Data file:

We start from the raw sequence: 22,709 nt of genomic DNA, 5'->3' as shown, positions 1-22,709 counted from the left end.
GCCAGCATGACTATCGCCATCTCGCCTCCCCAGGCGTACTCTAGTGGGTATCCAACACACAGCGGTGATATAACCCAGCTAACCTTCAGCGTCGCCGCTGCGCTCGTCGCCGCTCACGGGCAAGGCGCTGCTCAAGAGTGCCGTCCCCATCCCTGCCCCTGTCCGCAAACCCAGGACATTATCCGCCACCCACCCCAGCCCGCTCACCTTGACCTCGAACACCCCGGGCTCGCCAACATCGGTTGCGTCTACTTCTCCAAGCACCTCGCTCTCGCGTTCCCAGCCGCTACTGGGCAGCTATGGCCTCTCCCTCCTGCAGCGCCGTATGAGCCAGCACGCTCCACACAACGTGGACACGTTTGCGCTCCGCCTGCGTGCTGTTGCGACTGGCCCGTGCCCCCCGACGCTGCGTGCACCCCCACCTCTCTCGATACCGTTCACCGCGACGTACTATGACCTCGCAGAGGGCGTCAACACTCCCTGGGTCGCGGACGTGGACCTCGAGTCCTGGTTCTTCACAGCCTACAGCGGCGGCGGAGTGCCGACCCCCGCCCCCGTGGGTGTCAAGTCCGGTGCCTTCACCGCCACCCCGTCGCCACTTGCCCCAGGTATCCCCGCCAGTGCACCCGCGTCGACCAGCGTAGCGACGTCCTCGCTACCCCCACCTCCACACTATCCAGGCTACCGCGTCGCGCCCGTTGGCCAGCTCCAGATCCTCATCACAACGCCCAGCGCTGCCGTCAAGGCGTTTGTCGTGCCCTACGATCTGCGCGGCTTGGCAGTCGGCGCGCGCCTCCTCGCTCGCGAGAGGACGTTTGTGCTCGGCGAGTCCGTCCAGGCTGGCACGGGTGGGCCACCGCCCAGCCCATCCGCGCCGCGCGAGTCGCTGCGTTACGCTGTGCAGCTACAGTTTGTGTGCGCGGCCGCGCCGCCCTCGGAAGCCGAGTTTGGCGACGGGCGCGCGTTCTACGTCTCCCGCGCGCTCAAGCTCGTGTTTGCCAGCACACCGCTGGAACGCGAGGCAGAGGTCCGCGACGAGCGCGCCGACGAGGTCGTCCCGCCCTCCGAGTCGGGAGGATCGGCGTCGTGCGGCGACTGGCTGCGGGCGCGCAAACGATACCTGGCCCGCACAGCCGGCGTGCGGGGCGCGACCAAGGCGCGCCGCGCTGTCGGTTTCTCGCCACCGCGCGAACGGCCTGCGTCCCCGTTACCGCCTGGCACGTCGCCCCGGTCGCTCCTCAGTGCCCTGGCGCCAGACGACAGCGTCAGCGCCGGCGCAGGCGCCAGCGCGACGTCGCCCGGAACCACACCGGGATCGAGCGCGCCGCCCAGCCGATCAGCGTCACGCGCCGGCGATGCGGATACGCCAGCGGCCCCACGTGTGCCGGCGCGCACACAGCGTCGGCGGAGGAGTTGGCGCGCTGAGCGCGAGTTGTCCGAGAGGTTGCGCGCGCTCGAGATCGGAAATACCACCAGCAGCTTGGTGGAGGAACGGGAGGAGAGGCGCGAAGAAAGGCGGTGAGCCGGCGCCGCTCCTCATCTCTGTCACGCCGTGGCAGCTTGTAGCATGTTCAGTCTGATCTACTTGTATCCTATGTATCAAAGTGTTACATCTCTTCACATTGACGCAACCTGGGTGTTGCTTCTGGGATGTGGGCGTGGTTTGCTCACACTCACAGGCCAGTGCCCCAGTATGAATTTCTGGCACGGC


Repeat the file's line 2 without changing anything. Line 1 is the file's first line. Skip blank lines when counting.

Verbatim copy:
GCCAGCATGACTATCGCCATCTCGCCTCCCCAGGCGTACTCTAGTGGGTATCCAACACACAGCGGTGATATAACCCAGCTAACCTTCAGCGTCGCCGCTGCGCTCGTCGCCGCTCACGGGCAAGGCGCTGCTCAAGAGTGCCGTCCCCATCCCTGCCCCTGTCCGCAAACCCAGGACATTATCCGCCACCCACCCCAGCCCGCTCACCTTGACCTCGAACACCCCGGGCTCGCCAACATCGGTTGCGTCTACTTCTCCAAGCACCTCGCTCTCGCGTTCCCAGCCGCTACTGGGCAGCTATGGCCTCTCCCTCCTGCAGCGCCGTATGAGCCAGCACGCTCCACACAACGTGGACACGTTTGCGCTCCGCCTGCGTGCTGTTGCGACTGGCCCGTGCCCCCCGACGCTGCGTGCACCCCCACCTCTCTCGATACCGTTCACCGCGACGTACTATGACCTCGCAGAGGGCGTCAACACTCCCTGGGTCGCGGACGTGGACCTCGAGTCCTGGTTCTTCACAGCCTACAGCGGCGGCGGAGTGCCGACCCCCGCCCCCGTGGGTGTCAAGTCCGGTGCCTTCACCGCCACCCCGTCGCCACTTGCCCCAGGTATCCCCGCCAGTGCACCCGCGTCGACCAGCGTAGCGACGTCCTCGCTACCCCCACCTCCACACTATCCAGGCTACCGCGTCGCGCCCGTTGGCCAGCTCCAGATCCTCATCACAACGCCCAGCGCTGCCGTCAAGGCGTTTGTCGTGCCCTACGATCTGCGCGGCTTGGCAGTCGGCGCGCGCCTCCTCGCTCGCGAGAGGACGTTTGTGCTCGGCGAGTCCGTCCAGGCTGGCACGGGTGGGCCACCGCCCAGCCCATCCGCGCCGCGCGAGTCGCTGCGTTACGCTGTGCAGCTACAGTTTGTGTGCGCGGCCGCGCCGCCCTCGGAAGCCGAGTTTGGCGACGGGCGCGCGTTCTACGTCTCCCGCGCGCTCAAGCTCGTGTTTGCCAGCACACCGCTGGAACGCGAGGCAGAGGTCCGCGACGAGCGCGCCGACGAGGTCGTCCCGCCCTCCGAGTCGGGAGGATCGGCGTCGTGCGGCGACTGGCTGCGGGCGCGCAAACGATACCTGGCCCGCACAGCCGGCGTGCGGGGCGCGACCAAGGCGCGCCGCGCTGTCGGTTTCTCGCCACCGCGCGAACGGCCTGCGTCCCCGTTACCGCCTGGCACGTCGCCCCGGTCGCTCCTCAGTGCCCTGGCGCCAGACGACAGCGTCAGCGCCGGCGCAGGCGCCAGCGCGACGTCGCCCGGAACCACACCGGGATCGAGCGCGCCGCCCAGCCGATCAGCGTCACGCGCCGGCGATGCGGATACGCCAGCGGCCCCACGTGTGCCGGCGCGCACACAGCGTCGGCGGAGGAGTTGGCGCGCTGAGCGCGAGTTGTCCGAGAGGTTGCGCGCGCTCGAGATCGGAAATACCACCAGCAGCTTGGTGGAGGAACGGGAGGAGAGGCGCGAAGAAAGGCGGTGAGCCGGCGCCGCTCCTCATCTCTGTCACGCCGTGGCAGCTTGTAGCATGTTCAGTCTGATCTACTTGTATCCTATGTATCAAAGTGTTACATCTCTTCACATTGACGCAACCTGGGTGTTGCTTCTGGGATGTGGGCGTGGTTTGCTCACACTCACAGGCCAGTGCCCCAGTATGAATTTCTGGCACGGC